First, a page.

Location: Market Place, Blenheim
In September 1889 the Blenheim Borough Council received a request from Mr Fred Hale, Secretary of the Garrison Band, to erect a band rotunda in Market Place in central Blenheim. The site where the Rotunda now stands was initially occupied by a well which fed the town’s hand-operated fire pumps. This well was later filled in and replaced by a fire hydrant that was fed through pipes from the nearby river.
In December 1889, the Council granted Mr Hale’s request and the concrete base of the Rotunda was poured on the site. A magnificent cast iron fire hydrant with five outlets was set in the centre of it. However, the Council was unhappy with the cost of the project and further development was stopped for three and a half years.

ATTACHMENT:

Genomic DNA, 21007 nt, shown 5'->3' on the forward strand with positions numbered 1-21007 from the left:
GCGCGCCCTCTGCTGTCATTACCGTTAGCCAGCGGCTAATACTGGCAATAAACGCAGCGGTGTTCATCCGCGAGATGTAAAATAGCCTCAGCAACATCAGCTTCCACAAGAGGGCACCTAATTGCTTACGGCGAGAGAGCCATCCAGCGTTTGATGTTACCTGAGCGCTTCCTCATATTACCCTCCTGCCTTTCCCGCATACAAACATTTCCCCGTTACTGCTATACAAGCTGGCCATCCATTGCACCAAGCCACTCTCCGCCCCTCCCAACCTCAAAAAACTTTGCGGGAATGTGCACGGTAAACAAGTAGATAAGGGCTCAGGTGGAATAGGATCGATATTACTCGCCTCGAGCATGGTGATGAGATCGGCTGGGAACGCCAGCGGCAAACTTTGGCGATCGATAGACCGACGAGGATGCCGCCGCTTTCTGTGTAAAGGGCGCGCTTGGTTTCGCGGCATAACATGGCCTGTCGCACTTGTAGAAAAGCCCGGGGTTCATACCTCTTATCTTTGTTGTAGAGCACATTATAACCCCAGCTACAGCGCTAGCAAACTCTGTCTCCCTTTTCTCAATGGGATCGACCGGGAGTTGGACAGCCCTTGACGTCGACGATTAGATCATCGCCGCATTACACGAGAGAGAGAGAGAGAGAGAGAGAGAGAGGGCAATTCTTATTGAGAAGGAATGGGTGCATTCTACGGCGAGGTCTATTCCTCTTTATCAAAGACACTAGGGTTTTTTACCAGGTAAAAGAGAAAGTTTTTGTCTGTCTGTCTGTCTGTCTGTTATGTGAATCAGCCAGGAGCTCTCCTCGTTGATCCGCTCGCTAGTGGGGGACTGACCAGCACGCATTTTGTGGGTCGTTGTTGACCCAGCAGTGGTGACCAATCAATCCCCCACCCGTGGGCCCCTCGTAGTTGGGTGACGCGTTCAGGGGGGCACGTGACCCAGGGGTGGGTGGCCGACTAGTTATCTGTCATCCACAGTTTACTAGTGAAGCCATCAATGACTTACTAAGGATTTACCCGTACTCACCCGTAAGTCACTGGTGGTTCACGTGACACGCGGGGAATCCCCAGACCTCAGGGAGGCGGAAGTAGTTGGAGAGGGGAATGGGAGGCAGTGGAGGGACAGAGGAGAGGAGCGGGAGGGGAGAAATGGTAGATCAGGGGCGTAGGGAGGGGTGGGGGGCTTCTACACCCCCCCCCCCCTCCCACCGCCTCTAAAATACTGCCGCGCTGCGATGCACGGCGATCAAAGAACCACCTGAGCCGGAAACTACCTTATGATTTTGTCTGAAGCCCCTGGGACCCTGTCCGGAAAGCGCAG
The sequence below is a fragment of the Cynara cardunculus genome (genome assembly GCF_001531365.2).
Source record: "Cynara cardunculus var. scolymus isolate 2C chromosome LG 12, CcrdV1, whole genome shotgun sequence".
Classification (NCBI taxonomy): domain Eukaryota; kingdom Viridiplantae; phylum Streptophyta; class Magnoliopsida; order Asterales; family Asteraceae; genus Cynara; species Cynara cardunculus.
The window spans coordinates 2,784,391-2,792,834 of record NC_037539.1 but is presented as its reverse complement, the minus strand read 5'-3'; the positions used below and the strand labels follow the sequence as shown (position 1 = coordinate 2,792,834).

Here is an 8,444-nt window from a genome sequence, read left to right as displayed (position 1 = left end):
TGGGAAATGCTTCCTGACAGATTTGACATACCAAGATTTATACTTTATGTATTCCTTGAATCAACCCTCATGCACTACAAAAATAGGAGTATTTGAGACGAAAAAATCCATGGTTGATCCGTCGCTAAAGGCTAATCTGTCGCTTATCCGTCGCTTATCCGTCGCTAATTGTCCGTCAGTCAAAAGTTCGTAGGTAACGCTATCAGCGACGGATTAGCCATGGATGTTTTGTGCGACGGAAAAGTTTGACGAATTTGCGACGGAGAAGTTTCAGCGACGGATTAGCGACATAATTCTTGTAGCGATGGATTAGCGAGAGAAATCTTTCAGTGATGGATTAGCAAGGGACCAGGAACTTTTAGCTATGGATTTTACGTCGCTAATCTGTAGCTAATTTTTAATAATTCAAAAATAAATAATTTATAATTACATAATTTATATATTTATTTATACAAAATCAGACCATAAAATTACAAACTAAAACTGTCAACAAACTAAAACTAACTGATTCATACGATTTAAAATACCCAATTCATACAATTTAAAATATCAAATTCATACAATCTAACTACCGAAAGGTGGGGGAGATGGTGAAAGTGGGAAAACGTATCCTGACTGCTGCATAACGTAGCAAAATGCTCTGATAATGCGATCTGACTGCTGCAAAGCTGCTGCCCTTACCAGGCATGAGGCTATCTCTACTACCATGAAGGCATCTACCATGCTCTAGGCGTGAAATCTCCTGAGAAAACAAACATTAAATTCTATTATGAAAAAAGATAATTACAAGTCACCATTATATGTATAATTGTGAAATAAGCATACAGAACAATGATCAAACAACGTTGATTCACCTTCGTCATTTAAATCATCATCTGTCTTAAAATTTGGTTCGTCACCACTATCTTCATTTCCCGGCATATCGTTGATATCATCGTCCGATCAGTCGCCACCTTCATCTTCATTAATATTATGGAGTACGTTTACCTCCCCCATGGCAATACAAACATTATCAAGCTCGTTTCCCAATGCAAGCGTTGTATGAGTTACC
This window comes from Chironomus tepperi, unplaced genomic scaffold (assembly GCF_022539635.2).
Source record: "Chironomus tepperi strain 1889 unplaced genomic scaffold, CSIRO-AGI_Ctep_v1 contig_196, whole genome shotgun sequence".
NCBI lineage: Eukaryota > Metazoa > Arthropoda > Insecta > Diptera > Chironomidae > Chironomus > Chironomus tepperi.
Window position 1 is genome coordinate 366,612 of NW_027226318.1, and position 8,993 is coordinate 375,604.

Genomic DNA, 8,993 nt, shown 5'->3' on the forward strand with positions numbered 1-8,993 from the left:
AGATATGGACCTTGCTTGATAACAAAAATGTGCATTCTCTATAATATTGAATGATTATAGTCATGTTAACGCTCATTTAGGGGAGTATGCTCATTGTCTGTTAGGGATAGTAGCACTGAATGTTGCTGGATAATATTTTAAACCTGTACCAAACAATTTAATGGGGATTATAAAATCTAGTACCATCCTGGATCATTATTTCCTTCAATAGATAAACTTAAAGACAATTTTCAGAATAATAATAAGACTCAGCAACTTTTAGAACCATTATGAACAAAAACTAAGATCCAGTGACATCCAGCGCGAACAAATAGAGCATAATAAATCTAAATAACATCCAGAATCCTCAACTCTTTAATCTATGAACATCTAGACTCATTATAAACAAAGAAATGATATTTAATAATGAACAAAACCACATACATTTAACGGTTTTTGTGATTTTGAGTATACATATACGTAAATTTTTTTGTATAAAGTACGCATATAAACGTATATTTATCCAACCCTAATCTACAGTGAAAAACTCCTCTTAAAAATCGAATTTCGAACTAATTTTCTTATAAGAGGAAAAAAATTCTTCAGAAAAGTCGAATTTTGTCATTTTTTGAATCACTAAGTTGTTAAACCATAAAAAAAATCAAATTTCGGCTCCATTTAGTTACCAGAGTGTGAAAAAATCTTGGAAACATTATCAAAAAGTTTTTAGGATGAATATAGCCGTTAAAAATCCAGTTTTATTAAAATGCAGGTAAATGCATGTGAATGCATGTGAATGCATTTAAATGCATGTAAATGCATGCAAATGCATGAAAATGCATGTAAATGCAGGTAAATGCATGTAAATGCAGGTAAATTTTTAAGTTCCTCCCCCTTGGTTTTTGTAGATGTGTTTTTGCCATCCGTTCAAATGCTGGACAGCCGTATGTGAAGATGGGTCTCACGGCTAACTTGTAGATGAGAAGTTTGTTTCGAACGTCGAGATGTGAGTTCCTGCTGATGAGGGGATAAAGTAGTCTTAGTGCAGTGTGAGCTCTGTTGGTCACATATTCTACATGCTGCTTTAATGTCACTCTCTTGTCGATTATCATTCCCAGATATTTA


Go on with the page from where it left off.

In 1902 the sudden death of a well-known Blenheim surgeon, Dr George Cleghorn (1850-1902) who served the town from 1876 to 1900, prompted a town meeting of 150 people to decide on the best way to commemorate the memory of the late doctor. It was decided that the completion of the band rotunda in Market Place would be a suitable memorial. A committee, headed by Mr G W McIntosh, was established to gather public donations towards its construction and to oversee its design.
The design was approved by the Blenheim Borough Council on 27 January 1903 and the ornate structure was finally completed in July 1903. Dr Cleghorn was noted for his understanding and kindness, and was famous for performing the first successful appendectomy in New Zealand.
- Penelope Laurenson, 'Cleghorn Rotunda', NZHPT Registration Report, 8 September 2004 (Record no. 1506)
- Nevil Matthews, 'A Short History of the Cleghorn Memorial in Blenheim's Market Place', Journal of the Nelson and Marlborough Historical Societies (Inc), vol.1, no.2, November 1982, accessed 18 March 2010